Le jardin de l'artiste Ã Giverny, 1900(Musee d'Orsay)
Weg in Monets Garten in Giverny, 1902(Ãsterreichische Galerie)
I visited in Spring when thousands of Dutch bulbs were blooming in all their magnificent glory. There were ribbons of color around every turn. In the Spring garden, the paths have not yet been taken over by wandering flowers so it seems more formal than later in the year.
The most stunning vistas in the Clos Normand Flower Garden are along the Grand Allee which is the wide gravel path that extends from the house to the gate. Monet achieved a tunnel effect along the 10 foot wide path by placing 13 foot tall iron arches every 22 feet down the path. Climbing roses cover the arches by the end of summer creating an umbrella of flora. If you are looking toward the house from the gate, the green door of the house is perfectly framed by the archway. In Spring, the allee appears quite wide because the wandering orange nasturtiums and climbing roses have not yet filled in.
The Oriental Water Garden
In 1892, Claude Monet bought a piece of property adjacent to his home where he created the oriental water garden which has been the subject of numerous paintings. To create the large pond, Monet diverted part of the Ru creek and proceeded to plant the banks with willow trees, azaleas, bamboo, alders, irises, and of course, the infamous water lilies. The hardy and tropical water lilies were planted in tubs and placed in the pond. That way, Monet could harmonize the colors and get growth where he wanted it. The water lilies range in color from red to copper to yellow to white and pink.
The photo to the right shows Monet on the Japanese bridge in 1922 (from the New York Times photo archive).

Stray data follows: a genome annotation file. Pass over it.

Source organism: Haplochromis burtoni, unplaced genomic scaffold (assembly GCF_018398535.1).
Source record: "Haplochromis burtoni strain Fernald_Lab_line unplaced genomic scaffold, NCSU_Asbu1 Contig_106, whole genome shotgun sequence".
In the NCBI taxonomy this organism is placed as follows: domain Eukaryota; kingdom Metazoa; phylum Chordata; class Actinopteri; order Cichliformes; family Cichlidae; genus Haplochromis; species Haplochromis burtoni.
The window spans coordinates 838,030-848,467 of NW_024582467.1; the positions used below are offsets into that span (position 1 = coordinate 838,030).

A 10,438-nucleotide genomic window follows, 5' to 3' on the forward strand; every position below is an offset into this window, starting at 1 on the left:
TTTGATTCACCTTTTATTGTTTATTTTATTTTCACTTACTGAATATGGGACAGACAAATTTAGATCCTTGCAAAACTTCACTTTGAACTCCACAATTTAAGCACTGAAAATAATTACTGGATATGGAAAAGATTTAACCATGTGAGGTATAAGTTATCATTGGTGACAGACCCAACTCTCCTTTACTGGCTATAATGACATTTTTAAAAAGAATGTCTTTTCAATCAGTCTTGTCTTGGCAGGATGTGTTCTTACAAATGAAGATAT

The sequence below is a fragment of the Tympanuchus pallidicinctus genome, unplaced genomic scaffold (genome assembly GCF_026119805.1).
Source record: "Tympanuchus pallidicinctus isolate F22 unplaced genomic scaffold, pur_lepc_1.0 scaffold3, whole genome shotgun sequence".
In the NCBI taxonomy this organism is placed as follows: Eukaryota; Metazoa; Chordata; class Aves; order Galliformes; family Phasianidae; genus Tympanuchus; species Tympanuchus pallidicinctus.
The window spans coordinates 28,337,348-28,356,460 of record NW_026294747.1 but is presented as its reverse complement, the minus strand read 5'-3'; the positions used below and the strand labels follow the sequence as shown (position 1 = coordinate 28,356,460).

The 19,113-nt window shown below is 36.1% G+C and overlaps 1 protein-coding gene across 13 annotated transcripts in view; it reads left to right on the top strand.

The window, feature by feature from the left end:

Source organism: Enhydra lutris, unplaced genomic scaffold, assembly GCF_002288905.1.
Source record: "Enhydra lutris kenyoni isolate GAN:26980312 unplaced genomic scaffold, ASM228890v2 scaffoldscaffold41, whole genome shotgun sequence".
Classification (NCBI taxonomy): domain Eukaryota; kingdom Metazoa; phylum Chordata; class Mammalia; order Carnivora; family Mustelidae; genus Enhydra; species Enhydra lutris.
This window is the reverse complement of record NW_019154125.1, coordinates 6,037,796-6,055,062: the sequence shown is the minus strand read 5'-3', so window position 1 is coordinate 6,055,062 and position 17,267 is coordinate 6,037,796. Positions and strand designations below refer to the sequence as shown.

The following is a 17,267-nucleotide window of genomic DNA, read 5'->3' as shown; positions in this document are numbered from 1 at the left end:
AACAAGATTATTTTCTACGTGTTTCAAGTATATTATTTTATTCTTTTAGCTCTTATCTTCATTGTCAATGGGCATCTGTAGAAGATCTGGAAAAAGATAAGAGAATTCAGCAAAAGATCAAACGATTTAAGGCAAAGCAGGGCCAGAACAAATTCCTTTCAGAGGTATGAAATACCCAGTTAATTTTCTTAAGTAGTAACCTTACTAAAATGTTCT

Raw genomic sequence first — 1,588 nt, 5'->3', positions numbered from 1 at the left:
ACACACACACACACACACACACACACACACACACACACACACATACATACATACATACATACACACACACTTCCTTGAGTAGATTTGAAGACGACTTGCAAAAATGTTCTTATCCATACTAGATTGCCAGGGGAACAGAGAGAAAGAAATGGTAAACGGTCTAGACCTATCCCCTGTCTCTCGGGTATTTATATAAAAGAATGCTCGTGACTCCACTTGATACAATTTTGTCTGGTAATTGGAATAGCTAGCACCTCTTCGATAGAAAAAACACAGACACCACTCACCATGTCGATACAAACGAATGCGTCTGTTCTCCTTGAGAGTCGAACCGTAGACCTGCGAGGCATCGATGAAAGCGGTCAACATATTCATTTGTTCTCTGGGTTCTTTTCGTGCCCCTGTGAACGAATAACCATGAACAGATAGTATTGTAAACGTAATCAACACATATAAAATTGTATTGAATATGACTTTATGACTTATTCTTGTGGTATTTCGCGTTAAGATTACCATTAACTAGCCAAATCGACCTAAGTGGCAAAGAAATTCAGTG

In 1893, Monet also added the infamous curved Japanese bridge, but it was not until 1899 when the plants and flowers filled in that he began to paint the bridge and pond fervently. The bridge is the main architectural feature in the garden and it creates a fantastic elliptical reflection in the pond itself. In fact in 1899 alone, Monet painted 18 different paintings that included the Japanese bridge. Four years later (1903), Monet added a trellis over the bridge that he draped with Wisteria. I was fortunate enough to visit in early May when the Wisteria was in full bloom. It was a sight to behold and it softens the lines of the bridge just as Monet had intended.
Monet spent much of the early 1900's painting the motifs of his gardens - they had matured enough that Monet felt that he no longer had to travel for inspiration.
Water Lily Pond, 1900 (Art Institute of Chicago)
Le bassin aux nymphÃ©as, harmonie rose, 1900 (Musee d'Orsay)
Le bassin aux nymphÃ©as, harmonie verte, 1889 (Musee d'Orsay)
The Water Lily Pond, 1889 (National Gallery of London)
Water Lily Pond, Water Irises 1900 (Private Collection)
The water lilies and their reflections in the pond inspired Monet to create an entire series of Water Lily paintings. The last 25 years of his life, Monet spent considerable time painting the water lilies.